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- Ozone layer is found in the upper part of the atmosphere called the Stratosphere.
- Ozone layer surrounding earth acts as a shield for earth as it absorbs ultraviolet radiation coming from sun. Ozone gas (O3) in the lower stratosphere absorbs about 95% of the sun’s harmful incoming UV radiation.
- UV rays are highly injurious to living organisms since DNA and proteins of living organisms absorb UV rays and break the chemical bonds within these molecules.
- Ozone gas is continuously formed in atmosphere by the action of UV rays on molecular oxygen, and also degraded into molecular oxygen in the stratosphere.
O2 + UV Light = O + O
O + O2 = O3 (Production)
O3 + UV Light = O + O2 (Destruction)
- There should be a balance between production and degradation of ozone in the stratosphere, but the balance is disturbed by the Chlorofluorocarbons (CFCs).
- CFCs are responsible for increase in thinning of ozone layer. CFCs are used as refrigerants. These are discharged in the lower part of atmosphere move upward and reach stratosphere.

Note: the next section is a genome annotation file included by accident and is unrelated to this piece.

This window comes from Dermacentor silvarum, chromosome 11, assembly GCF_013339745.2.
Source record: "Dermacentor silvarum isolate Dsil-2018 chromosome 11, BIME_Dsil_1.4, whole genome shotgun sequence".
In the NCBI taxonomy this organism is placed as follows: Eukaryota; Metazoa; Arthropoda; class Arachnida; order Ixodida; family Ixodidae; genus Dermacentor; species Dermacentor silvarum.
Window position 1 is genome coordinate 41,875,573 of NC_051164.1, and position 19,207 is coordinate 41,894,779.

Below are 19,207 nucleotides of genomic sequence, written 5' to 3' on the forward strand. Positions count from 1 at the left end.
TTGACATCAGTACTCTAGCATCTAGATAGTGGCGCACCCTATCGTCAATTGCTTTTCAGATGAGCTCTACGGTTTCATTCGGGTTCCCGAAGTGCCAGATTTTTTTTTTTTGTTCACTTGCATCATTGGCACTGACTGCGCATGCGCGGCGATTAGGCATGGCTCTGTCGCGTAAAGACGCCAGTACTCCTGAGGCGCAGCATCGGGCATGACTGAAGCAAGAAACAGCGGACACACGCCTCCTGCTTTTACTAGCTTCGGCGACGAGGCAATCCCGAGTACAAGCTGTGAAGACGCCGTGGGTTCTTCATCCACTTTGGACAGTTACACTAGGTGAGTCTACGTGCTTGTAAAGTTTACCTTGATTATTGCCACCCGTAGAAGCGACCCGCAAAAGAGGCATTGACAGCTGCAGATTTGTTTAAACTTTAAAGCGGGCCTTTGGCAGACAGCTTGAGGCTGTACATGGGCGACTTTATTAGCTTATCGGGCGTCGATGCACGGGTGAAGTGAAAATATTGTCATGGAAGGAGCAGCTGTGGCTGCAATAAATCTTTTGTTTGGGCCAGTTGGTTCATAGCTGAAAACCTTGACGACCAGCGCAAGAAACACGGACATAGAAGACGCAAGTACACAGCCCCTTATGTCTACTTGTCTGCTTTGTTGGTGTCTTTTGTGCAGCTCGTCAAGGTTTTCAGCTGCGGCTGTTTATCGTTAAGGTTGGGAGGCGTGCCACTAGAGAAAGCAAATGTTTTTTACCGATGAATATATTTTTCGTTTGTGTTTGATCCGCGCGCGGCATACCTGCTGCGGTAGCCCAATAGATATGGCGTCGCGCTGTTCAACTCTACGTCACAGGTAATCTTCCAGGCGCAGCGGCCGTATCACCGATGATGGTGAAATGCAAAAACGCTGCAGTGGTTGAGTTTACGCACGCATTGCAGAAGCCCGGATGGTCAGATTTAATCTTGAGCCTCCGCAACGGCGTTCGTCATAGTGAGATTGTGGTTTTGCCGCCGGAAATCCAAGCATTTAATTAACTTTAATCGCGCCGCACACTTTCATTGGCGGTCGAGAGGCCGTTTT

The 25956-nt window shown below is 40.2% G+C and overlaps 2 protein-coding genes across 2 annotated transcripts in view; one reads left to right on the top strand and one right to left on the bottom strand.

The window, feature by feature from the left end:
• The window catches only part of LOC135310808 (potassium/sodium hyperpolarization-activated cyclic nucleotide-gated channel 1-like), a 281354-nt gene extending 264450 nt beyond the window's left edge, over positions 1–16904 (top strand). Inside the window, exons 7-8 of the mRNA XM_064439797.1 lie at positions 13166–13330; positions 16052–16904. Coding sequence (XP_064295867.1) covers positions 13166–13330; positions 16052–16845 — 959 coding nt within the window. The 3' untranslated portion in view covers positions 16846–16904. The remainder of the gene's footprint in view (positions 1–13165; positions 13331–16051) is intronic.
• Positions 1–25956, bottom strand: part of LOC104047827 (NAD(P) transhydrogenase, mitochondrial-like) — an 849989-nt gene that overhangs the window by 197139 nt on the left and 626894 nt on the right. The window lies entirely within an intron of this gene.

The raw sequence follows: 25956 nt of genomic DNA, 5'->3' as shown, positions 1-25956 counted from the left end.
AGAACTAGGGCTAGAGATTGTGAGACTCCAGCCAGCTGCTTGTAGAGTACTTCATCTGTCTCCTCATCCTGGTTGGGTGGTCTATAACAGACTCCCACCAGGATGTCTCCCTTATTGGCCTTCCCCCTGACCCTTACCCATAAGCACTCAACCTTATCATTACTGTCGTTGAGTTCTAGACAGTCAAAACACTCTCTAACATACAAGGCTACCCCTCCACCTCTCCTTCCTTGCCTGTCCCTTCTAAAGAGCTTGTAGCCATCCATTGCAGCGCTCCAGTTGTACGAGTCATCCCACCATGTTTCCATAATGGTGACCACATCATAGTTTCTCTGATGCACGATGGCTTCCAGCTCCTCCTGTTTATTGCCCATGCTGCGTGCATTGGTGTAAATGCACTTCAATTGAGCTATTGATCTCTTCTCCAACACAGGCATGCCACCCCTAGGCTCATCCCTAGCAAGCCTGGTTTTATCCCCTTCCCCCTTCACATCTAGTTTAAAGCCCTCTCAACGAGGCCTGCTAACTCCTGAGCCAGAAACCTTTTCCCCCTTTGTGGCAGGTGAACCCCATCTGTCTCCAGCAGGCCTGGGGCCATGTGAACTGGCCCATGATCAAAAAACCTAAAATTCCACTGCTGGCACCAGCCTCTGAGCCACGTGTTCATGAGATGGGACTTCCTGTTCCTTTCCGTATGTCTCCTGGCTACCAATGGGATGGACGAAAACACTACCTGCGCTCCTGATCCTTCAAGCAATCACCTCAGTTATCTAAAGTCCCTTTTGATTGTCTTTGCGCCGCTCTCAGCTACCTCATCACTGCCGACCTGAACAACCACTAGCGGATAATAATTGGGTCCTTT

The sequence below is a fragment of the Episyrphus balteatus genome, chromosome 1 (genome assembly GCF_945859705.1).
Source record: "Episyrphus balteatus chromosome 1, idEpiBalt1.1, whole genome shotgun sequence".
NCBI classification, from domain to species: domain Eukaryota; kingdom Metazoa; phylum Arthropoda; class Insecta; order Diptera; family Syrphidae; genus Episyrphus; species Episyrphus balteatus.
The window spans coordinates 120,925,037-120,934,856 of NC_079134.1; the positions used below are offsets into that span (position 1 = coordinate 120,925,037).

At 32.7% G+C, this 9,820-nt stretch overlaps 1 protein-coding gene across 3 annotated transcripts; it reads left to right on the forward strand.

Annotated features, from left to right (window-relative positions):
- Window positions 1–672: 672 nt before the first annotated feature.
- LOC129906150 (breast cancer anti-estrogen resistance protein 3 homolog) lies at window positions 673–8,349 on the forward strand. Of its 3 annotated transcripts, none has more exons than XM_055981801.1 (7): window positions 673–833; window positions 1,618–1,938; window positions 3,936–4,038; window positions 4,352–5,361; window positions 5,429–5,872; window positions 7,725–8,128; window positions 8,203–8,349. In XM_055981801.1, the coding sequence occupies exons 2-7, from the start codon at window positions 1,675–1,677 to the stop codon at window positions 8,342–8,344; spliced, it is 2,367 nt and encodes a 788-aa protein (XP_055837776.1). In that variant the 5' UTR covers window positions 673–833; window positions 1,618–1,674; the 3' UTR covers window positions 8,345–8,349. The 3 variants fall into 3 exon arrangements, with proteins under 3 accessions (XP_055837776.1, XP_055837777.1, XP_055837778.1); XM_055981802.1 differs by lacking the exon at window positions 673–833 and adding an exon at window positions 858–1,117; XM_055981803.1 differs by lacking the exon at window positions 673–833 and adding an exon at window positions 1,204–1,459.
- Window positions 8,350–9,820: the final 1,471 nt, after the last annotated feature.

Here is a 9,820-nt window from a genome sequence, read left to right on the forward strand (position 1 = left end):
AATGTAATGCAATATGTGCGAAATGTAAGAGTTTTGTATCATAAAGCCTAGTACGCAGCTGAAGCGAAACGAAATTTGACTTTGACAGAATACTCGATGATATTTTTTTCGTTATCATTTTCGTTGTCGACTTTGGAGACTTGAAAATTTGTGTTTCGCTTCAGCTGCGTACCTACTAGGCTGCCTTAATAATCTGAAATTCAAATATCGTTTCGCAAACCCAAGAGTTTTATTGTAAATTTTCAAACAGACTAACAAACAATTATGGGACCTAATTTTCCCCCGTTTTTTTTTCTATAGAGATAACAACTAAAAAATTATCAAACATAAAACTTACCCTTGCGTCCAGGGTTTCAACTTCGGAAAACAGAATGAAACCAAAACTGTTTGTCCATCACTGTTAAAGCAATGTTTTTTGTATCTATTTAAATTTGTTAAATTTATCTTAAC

- In stratosphere, UV rays act on CFcs, releasing Cl atoms. Cl degrades ozone molecule releasing molecular oxygen. This single Cl atom can react with millions of ozone molecules before being removed from the atmosphere.
- Cl atoms are not consumed in the reaction but they act as catalysts. Hence, whatever CFCs are added to the stratosphere, they have permanent and continuing affects on Ozone levels.
- Ozone hole: Although ozone depletion is occurring widely in the stratosphere, the depletion is particularly marked over the Antarctic region. This has resulted in formation of a large area of thinned ozone layer, commonly called as the ozone hole.
- Harmful effects of UV-B: 1. Damages DNA and cause mutation. 2. Causes aging of skin, damage to skin cells and various types of skin cancers
3. In human eye, cornea absorbs UV-B radiation, but a high dose of UV-B causes inflammation of cornea, called Snow-blindness cataract, etc. Such exposure may permanently damage the cornea.
- Montreal Protocol: An international treaty signed at Montreal (Canada) in 1987 (effective in 1989) to control the emission of ozone depleting substances.
- Dobson units (DU): The thickness of the ozone in a column of air from the ground to the top of the atmosphere is measured in terms of Dobson units.